More Women in U.S. Workforce Could Add $5.9 Trillion of Global Market Capitalization in 10 Years: S&P Global

As the global bull market in stocks has continued some wonder when it will end. In a report published today, S&P Global (NYSE: SPGI) has found an underutilized source of growth that could send global market valuations soaring well into the future.

“S&P Global believes that a concerted effort to increase participation and foster retention of women in the American workforce, particularly in those professions traditionally filled by men, represents a substantial opportunity for growth of the world’s principal economy,” according to the authors Jodie Gunzberg, Managing Director and Head of U.S. Equities, S&P Dow Jones Indices; Beth Ann Bovino, U.S. Chief Economist, S&P Global Ratings; and Jason Gold, Global Head of Strategic Relations and Partnerships, S&P Global.

The report, “Adding More Women To The U.S. Workforce Could Send Global Stock Markets Soaring,” can be found at

If the U.S. were to increase women’s labor force participation rate (LFPR) to a level of some other advanced countries, it would add an average of 0.2 percentage point annually to GDP in the coming decade—which translates to a cumulative $455 billion in output above S&P Global Ratings’ baseline forecast for U.S. GDP growth.

An additional 0.2 point a year of U.S. GDP growth would boost the S&P 500 an additional 0.7%. “All else being equal, the additional estimated economic expansion would increase U.S. stock market capitalization by $2.87 trillion in a decade,” according to S&P Dow Jones Indices’ measurement of historical stock market sensitivity to growth.


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In the U.S., the Information Technology sector might be the biggest beneficiary of the economic expansion resulting from more U.S. women workers. The report notes that an additional 0.2 point of growth could add 1.1% onto total return annually for the Sector. At the other end of the spectrum, the sensitivity of utilities stocks to GDP growth is just 2.2-to-1, and so an extra 0.2 point of growth would add just 0.4% of total return.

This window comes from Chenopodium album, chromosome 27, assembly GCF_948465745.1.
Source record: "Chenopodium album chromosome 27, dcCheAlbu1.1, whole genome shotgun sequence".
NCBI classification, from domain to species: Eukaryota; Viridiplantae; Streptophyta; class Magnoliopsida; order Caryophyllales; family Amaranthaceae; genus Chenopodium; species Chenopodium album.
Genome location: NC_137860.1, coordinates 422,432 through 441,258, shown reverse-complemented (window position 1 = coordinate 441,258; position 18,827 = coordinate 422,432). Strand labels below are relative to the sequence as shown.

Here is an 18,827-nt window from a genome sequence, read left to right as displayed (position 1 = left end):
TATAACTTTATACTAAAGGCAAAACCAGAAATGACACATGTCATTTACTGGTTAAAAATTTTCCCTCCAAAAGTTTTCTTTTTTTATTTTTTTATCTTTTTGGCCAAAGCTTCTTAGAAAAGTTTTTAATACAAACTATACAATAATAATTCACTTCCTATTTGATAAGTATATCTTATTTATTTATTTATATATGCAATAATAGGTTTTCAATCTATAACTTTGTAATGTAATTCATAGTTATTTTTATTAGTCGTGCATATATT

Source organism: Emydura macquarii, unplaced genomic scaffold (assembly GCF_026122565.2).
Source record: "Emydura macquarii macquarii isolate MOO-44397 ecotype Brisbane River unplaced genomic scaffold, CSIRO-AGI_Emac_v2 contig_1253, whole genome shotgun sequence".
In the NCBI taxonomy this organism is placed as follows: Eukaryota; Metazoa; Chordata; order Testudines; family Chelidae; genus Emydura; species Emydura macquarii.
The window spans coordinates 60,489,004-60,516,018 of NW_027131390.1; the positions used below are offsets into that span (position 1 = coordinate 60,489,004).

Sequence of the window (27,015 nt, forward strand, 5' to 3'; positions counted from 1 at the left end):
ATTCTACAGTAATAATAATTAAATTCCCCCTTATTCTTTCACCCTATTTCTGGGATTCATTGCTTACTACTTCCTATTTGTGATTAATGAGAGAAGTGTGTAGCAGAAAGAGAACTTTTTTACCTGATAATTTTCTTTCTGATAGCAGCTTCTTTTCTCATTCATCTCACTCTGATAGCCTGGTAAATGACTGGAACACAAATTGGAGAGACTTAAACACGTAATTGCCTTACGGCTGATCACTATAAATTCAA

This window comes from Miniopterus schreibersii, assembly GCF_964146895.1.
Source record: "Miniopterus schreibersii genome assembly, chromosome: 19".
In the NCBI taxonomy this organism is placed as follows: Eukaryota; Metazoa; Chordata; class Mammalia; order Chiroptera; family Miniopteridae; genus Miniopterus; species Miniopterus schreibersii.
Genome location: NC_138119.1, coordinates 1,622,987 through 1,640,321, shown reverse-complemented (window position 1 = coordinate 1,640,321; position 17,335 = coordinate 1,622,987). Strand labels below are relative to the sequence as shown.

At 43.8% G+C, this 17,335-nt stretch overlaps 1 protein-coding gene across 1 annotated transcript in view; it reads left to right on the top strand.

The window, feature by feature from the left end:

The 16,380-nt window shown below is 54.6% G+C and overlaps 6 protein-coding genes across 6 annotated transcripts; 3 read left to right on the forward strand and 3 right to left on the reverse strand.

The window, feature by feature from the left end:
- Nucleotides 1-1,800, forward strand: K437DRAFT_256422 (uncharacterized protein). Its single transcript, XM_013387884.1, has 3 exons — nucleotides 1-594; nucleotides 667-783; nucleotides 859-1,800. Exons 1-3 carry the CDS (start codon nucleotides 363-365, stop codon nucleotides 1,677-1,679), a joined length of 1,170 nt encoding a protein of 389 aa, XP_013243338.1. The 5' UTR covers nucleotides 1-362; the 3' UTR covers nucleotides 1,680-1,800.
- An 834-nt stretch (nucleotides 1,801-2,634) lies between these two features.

The report found that increasing the number of American women workers would not only increase stock market values in the U.S. but also boost equities around the world.

“Based on the historical sensitivity of stock markets to economic expansion, an acceleration of U.S. output at the pace we calculate under increased female workforce participation could help extend a historically long global bull run in equities, adding a whopping $5.87 trillion to global market capitalization in the next 10 years,” the report explains.

S&P Dow Jones Indices calculates that historically each percentage point of U.S. GDP growth yielded a 4% jump in equities in Germany, 6.2% in China, and 9.3% in Korea, which is even more than the 3.8% gain in the U.S.  The sensitivity of Korea is so great that in 10 years, its stock market value could grow from the smallest of the major countries in the world to the 3rd largest, surpassing China, by adding more women to the U.S. workforce.

“All told, if the U.S. were to follow the lead of many other developed countries and implement policies that encourage women to enter and remain in the workforce, the effects could reverberate globally, supporting a stock market boom far greater than the economic growth itself,” the paper concludes.